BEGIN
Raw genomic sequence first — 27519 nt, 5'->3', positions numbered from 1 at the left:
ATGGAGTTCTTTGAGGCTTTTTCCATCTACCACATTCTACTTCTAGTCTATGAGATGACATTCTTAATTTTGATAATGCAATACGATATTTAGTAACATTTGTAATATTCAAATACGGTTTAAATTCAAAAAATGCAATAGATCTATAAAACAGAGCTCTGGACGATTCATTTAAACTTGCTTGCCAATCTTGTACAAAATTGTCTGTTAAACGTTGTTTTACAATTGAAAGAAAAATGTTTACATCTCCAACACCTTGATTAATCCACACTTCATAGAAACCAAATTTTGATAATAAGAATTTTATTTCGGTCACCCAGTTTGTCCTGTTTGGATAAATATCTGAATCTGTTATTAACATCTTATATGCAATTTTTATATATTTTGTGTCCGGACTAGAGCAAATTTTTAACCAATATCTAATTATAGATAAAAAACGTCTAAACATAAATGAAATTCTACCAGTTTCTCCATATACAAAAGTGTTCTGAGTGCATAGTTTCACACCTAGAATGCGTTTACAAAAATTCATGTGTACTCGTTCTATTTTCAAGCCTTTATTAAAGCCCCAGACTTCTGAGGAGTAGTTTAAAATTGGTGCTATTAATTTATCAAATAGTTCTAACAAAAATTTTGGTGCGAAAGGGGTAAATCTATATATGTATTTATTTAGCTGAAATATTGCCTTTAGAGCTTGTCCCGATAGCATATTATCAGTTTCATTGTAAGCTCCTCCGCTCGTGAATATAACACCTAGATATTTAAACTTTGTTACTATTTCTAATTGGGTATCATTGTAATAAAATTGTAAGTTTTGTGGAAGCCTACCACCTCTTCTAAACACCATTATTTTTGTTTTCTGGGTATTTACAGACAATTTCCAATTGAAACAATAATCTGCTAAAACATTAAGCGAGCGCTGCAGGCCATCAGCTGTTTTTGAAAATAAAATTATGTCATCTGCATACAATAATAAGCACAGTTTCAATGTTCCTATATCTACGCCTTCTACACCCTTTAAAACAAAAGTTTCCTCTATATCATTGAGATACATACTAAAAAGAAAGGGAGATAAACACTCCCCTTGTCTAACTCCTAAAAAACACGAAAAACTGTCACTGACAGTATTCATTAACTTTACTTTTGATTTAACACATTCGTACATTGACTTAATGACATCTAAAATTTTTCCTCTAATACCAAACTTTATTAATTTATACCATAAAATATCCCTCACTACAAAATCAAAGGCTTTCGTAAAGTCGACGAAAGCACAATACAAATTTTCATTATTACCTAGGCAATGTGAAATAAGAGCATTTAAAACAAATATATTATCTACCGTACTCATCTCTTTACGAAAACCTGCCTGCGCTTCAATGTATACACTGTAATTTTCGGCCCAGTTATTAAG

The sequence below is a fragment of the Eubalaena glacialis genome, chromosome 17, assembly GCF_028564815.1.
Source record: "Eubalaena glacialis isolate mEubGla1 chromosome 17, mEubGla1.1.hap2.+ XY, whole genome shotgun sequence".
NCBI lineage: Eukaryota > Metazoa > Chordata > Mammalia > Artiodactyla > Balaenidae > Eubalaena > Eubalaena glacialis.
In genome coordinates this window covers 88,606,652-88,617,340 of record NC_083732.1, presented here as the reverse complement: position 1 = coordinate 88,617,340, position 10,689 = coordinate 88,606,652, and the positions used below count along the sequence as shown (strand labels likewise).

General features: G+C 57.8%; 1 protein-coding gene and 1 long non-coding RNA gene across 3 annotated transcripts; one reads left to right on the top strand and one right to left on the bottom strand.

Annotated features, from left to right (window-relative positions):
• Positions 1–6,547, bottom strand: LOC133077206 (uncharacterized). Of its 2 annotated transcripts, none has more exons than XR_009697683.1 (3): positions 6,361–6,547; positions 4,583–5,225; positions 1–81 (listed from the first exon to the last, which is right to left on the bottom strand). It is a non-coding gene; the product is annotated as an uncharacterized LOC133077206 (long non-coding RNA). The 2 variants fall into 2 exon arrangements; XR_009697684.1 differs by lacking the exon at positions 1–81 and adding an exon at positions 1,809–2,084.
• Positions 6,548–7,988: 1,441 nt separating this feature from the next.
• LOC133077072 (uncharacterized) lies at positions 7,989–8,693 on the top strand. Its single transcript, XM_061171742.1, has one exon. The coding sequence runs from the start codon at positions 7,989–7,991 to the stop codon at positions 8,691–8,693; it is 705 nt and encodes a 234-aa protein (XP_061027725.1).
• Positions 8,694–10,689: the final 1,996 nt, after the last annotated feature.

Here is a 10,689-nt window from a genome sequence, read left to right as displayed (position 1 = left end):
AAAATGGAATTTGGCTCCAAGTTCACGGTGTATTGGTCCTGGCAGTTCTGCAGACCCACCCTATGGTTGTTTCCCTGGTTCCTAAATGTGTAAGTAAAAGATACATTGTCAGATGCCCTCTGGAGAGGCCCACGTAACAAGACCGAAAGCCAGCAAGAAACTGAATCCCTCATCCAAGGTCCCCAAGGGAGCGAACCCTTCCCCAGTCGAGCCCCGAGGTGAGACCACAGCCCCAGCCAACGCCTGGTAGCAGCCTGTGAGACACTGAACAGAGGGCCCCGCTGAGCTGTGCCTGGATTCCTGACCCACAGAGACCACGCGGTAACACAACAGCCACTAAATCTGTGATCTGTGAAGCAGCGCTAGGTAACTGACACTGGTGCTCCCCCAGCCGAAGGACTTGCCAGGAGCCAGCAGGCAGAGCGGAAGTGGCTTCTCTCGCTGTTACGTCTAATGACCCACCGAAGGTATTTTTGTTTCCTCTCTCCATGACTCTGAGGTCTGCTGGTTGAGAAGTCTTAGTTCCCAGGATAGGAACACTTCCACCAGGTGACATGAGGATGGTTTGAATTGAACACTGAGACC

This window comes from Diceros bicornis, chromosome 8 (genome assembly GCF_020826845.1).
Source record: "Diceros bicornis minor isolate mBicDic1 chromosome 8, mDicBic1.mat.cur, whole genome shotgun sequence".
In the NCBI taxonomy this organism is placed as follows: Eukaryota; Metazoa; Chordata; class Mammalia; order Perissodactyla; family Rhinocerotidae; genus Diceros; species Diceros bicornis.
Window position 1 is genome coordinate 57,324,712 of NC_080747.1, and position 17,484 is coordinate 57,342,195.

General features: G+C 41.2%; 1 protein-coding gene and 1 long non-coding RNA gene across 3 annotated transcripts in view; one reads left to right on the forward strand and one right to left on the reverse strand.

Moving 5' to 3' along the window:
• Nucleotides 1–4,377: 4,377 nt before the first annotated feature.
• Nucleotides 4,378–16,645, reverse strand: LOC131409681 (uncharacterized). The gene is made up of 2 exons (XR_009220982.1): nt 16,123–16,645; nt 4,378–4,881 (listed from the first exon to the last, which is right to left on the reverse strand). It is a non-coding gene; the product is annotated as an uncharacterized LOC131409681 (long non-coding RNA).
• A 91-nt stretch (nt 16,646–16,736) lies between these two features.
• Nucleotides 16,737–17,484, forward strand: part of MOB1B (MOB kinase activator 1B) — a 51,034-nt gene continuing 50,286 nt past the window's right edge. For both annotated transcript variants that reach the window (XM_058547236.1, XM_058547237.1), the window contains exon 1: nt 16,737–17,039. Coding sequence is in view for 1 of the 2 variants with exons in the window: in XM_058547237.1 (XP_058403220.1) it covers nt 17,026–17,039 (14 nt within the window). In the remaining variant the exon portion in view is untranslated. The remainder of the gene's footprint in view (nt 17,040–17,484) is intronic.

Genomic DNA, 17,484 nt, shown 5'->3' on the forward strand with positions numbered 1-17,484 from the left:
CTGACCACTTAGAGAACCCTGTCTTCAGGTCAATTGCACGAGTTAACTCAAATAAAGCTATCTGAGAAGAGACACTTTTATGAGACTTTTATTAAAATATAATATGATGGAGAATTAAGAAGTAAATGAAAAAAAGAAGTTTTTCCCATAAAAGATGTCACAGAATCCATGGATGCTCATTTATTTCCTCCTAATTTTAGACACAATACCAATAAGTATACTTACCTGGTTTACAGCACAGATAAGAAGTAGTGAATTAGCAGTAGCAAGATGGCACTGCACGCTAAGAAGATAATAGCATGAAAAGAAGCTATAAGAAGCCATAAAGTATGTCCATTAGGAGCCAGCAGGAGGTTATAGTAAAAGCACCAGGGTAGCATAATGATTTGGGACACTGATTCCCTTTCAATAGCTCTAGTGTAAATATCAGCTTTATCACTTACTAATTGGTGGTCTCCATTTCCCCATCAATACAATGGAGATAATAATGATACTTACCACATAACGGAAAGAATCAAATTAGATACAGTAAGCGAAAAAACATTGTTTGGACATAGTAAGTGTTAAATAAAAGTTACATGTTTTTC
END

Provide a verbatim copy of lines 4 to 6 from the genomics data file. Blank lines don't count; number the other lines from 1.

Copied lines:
Source record: "Eubalaena glacialis isolate mEubGla1 chromosome 17, mEubGla1.1.hap2.+ XY, whole genome shotgun sequence".
NCBI lineage: Eukaryota > Metazoa > Chordata > Mammalia > Artiodactyla > Balaenidae > Eubalaena > Eubalaena glacialis.
In genome coordinates this window covers 88,606,652-88,617,340 of record NC_083732.1, presented here as the reverse complement: position 1 = coordinate 88,617,340, position 10,689 = coordinate 88,606,652, and the positions used below count along the sequence as shown (strand labels likewise).